Monday, May 26, 2008

Keep it SIMPLE

the thing that strikes me with many athletic development programs is that they are just too complicated. I wonder if the coach is trying to show off all his/her tricks or if they really just dont get it. If we stick to analysing a sport ensuring our training is specific to the sport than its difficult to go wrong. I have been interested to see the pre season program of a local professional football club and Im finding it difficult to understand why they are doing what they are doing and I wonder if they really know. Firstly starting 14 weeks prior to the season for a professional team seems excessive but than filling this time up with non specific junk is more about wasting time than getting the job done. Telll me why you would use regular boxing and swimming sessions as your main component of a program. Tell me why you do soft sand plyometrics when fatigued - it just doesnt make any sense but than again the AThletic Development program is a reflection of the head coach. Im just thankful I have a great head coach who gets it. Look closely at your sessions and reflect on how they fit into an overall plan and if they are specific to the sport. Pool sessions work for recovery/boxing now and again to mix it up and for a bit of team bonding but dont get off track just to show all your tricks or what you have seen on you tube. I love looking at differnt stuff but if it doesnt fit inot the sport DONT use it

Thursday, May 22, 2008

100/200/400m intervals for soccer players

If you are doing programs with these distances in a straight line - I want you to think again or if you want to make me thing again because I cant see the relevance in respect to team sports at anytime of the season. We have to become specific in our training and not think traditional endurance training. remember we are not training triathletes of distance runners.

Pre Season

Pre Season training sends a shiver down most players training. Players seem to believe that all physiological conditioning work is finished once the season begins. I believe that this is a mistake as I dont believe in a mAitanance stage over the course of an entire season. We need to look at the overall structure of our plans and take a big picture view and be flexible in what we do. Too often I see the overall fitness levels drop throughout a season and this is because of the training plan. Fitness levels can be increased but must be juggled beteen recovery and performance etc. There may be phases in the season where there are many games in a small amount of time for example I have a team that has 5 games in 10 days so during this time recovery is important. Dont get caught in the Pre Season trap of getting players ready for round 1 and thinking your job is done. The difficulties of the job have not even started.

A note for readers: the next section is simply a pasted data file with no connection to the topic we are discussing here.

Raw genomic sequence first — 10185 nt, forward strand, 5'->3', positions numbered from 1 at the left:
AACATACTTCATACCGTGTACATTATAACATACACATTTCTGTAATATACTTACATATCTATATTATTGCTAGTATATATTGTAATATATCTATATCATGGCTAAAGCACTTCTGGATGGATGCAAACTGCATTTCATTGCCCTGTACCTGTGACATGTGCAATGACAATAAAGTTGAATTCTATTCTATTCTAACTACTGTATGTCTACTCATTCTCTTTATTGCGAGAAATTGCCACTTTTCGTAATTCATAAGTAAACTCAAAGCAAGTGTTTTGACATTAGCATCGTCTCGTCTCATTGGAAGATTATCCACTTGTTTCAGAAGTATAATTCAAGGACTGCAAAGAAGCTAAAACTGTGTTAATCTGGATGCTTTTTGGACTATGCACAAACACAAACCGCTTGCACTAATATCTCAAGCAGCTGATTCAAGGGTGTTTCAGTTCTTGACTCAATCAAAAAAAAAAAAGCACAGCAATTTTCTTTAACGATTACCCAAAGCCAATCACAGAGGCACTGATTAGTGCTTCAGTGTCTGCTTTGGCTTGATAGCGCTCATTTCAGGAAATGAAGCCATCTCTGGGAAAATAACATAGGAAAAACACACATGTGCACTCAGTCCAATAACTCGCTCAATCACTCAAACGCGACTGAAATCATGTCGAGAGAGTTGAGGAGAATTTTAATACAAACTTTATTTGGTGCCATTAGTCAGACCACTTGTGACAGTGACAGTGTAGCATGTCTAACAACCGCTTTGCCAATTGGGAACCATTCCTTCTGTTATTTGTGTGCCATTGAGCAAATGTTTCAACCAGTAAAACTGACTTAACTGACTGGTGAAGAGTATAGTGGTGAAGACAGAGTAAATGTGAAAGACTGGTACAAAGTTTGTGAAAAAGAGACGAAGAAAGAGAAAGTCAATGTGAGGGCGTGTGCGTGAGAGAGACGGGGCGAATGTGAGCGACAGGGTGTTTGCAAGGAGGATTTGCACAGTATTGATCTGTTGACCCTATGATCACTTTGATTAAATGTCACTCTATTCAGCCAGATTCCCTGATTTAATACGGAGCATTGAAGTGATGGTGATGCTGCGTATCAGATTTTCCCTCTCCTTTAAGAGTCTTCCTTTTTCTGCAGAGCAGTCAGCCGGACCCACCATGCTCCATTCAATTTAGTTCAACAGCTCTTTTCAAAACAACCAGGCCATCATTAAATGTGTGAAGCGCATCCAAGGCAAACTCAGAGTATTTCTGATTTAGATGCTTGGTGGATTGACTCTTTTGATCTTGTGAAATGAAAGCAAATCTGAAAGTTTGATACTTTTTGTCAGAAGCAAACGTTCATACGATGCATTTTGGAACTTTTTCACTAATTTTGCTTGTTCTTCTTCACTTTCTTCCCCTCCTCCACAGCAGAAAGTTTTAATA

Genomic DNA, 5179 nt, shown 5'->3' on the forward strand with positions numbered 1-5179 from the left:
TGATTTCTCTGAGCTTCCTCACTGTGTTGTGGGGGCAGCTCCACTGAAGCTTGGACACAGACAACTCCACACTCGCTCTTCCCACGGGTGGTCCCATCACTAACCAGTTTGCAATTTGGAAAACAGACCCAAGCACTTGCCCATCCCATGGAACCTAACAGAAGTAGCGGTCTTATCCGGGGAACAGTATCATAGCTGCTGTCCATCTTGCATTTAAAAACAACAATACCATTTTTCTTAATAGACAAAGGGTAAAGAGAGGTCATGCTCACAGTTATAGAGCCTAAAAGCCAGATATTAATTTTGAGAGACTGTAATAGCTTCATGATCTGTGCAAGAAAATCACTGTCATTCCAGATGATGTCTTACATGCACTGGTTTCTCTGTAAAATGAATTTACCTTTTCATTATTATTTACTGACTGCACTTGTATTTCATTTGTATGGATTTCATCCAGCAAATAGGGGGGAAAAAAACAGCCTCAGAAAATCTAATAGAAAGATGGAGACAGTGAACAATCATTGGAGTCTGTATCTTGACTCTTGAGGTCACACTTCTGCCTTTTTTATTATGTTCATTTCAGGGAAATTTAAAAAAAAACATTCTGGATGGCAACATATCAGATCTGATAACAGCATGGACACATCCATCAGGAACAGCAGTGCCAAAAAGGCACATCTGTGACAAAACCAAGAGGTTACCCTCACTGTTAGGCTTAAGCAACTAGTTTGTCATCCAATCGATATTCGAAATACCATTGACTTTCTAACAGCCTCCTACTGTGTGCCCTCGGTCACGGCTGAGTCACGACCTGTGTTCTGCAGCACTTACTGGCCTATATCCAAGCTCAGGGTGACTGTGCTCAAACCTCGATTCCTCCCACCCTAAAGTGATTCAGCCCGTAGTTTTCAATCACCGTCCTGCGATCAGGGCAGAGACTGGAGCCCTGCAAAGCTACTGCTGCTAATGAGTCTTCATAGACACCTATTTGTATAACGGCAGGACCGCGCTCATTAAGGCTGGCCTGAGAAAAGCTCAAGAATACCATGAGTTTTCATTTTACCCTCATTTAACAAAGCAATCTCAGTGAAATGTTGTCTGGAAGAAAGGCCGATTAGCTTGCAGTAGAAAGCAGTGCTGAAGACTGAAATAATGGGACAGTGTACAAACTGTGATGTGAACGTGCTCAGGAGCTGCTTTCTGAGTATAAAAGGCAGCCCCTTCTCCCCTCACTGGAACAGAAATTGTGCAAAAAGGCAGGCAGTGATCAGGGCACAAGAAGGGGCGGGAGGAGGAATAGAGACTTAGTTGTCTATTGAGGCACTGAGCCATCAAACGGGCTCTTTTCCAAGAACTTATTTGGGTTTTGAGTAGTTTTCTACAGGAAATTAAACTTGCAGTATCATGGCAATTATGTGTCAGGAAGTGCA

Sunday, May 18, 2008

Planning and busy playing schedules

There is no doubt that modern sport provided us with a balancing act between recovery and our players performing at their peak. Inseason is the most difficult time for the athletic development specialist and this is where you really earn your pay check. The preseason block is often misunderstood and non specific but most teams will come into the season with a reasonable level of fitness but if a team is well planned this level can increase throughout the season. I dont believe in the maitennace period of traditional periodisation models which normally coincide with "the Season". I believe that with careful monitioring and adjustments of volume/intensity and variety players can have periods of advancements and periods of maitenance during the season. I love this part as it is about setting yourself apart from the rest. We have just completed the first round (11 games) after a successful pre season tournament which we won (6 games) and now have a maximum of 14 games (main competition)) and 4 games (mid week Cup) to go. We have been by far the best conditioned side so far but the question remains have we peaked/are we tired/is our conditoning level decreasing. I monitor how the players are through feedback forms/video analysis/GPS analysis and general observation and my feeling is that mush of the fatigue players feel is mental. It is a juggling act but if you work on 4 week blocks you will be close to the truth. Too often if you plan too far ahead you will miss out on too much information

Sunday, May 4, 2008

warm ups and cooldowns

sydney olympic FC had a great win today but my thoughts today are on match day warm ups and cool downs. I always like to watch other teams prepare as often we are on the same warm up pitch. I am always amazed at the poor warm up procedures of most teams that we play against. Today was one of those days where their players came out 45 minutes prior to kick off and proceeded to do a jog warm up and lots of static stretching followed by some drills that were more appluicable to skills training than a warm up and followed with more static stretching. They than proceeded to go to the changeroom 22 minutes prior to kick off. Why do I take notice? I see it as one of my jobs to inform the head coach about this as it is obvious from a wrm up like this they cant be ready to perform at a high level. Today we didnt score early even though we had great chances but it was obvious they were not ready. Also the cool down s the first stage of the next training session and if we do not do thi well than players will not be at their best for the next session. Again I am interested to see most teams go through the motions but it is vital that we do it properly.